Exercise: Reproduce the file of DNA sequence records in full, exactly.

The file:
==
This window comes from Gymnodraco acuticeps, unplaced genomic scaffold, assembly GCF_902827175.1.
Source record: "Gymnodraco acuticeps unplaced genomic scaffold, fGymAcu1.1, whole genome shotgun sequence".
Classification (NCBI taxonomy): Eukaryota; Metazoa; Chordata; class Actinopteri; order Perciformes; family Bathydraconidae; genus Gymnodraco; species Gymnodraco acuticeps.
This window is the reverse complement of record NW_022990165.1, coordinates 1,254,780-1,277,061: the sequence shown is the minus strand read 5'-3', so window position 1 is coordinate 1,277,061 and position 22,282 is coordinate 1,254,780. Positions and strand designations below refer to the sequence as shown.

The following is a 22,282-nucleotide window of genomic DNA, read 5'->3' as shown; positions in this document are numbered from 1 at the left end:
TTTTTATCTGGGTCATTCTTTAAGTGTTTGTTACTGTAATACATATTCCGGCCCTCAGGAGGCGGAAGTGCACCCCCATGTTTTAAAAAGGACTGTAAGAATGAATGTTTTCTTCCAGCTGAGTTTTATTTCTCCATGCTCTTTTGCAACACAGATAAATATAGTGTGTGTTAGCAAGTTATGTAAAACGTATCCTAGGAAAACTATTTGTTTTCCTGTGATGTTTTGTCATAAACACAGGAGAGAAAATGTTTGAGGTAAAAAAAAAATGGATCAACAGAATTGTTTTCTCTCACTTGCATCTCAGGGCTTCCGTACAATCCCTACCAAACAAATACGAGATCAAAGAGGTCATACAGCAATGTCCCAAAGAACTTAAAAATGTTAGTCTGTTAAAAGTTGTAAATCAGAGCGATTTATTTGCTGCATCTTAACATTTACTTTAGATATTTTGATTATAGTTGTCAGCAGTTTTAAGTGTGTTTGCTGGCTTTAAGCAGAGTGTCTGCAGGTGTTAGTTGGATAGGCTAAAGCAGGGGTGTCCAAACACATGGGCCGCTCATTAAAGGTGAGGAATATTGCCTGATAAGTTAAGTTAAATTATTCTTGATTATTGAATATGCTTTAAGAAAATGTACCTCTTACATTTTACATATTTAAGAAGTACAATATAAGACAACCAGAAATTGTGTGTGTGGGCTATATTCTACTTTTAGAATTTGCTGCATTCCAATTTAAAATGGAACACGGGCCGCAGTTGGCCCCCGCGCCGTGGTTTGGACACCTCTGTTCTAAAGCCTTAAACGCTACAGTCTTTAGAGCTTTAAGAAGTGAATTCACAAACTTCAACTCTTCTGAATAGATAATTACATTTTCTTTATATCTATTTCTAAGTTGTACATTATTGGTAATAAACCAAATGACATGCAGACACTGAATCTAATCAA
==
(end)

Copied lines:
This window comes from Gymnodraco acuticeps, unplaced genomic scaffold, assembly GCF_902827175.1.
Source record: "Gymnodraco acuticeps unplaced genomic scaffold, fGymAcu1.1, whole genome shotgun sequence".
Classification (NCBI taxonomy): Eukaryota; Metazoa; Chordata; class Actinopteri; order Perciformes; family Bathydraconidae; genus Gymnodraco; species Gymnodraco acuticeps.
This window is the reverse complement of record NW_022990165.1, coordinates 1,254,780-1,277,061: the sequence shown is the minus strand read 5'-3', so window position 1 is coordinate 1,277,061 and position 22,282 is coordinate 1,254,780. Positions and strand designations below refer to the sequence as shown.

The following is a 22,282-nucleotide window of genomic DNA, read 5'->3' as shown; positions in this document are numbered from 1 at the left end:
TTTTTATCTGGGTCATTCTTTAAGTGTTTGTTACTGTAATACATATTCCGGCCCTCAGGAGGCGGAAGTGCACCCCCATGTTTTAAAAAGGACTGTAAGAATGAATGTTTTCTTCCAGCTGAGTTTTATTTCTCCATGCTCTTTTGCAACACAGATAAATATAGTGTGTGTTAGCAAGTTATGTAAAACGTATCCTAGGAAAACTATTTGTTTTCCTGTGATGTTTTGTCATAAACACAGGAGAGAAAATGTTTGAGGTAAAAAAAAAATGGATCAACAGAATTGTTTTCTCTCACTTGCATCTCAGGGCTTCCGTACAATCCCTACCAAACAAATACGAGATCAAAGAGGTCATACAGCAATGTCCCAAAGAACTTAAAAATGTTAGTCTGTTAAAAGTTGTAAATCAGAGCGATTTATTTGCTGCATCTTAACATTTACTTTAGATATTTTGATTATAGTTGTCAGCAGTTTTAAGTGTGTTTGCTGGCTTTAAGCAGAGTGTCTGCAGGTGTTAGTTGGATAGGCTAAAGCAGGGGTGTCCAAACACATGGGCCGCTCATTAAAGGTGAGGAATATTGCCTGATAAGTTAAGTTAAATTATTCTTGATTATTGAATATGCTTTAAGAAAATGTACCTCTTACATTTTACATATTTAAGAAGTACAATATAAGACAACCAGAAATTGTGTGTGTGGGCTATATTCTACTTTTAGAATTTGCTGCATTCCAATTTAAAATGGAACACGGGCCGCAGTTGGCCCCCGCGCCGTGGTTTGGACACCTCTGTTCTAAAGCCTTAAACGCTACAGTCTTTAGAGCTTTAAGAAGTGAATTCACAAACTTCAACTCTTCTGAATAGATAATTACATTTTCTTTATATCTATTTCTAAGTTGTACATTATTGGTAATAAACCAAATGACATGCAGACACTGAATCTAATCAA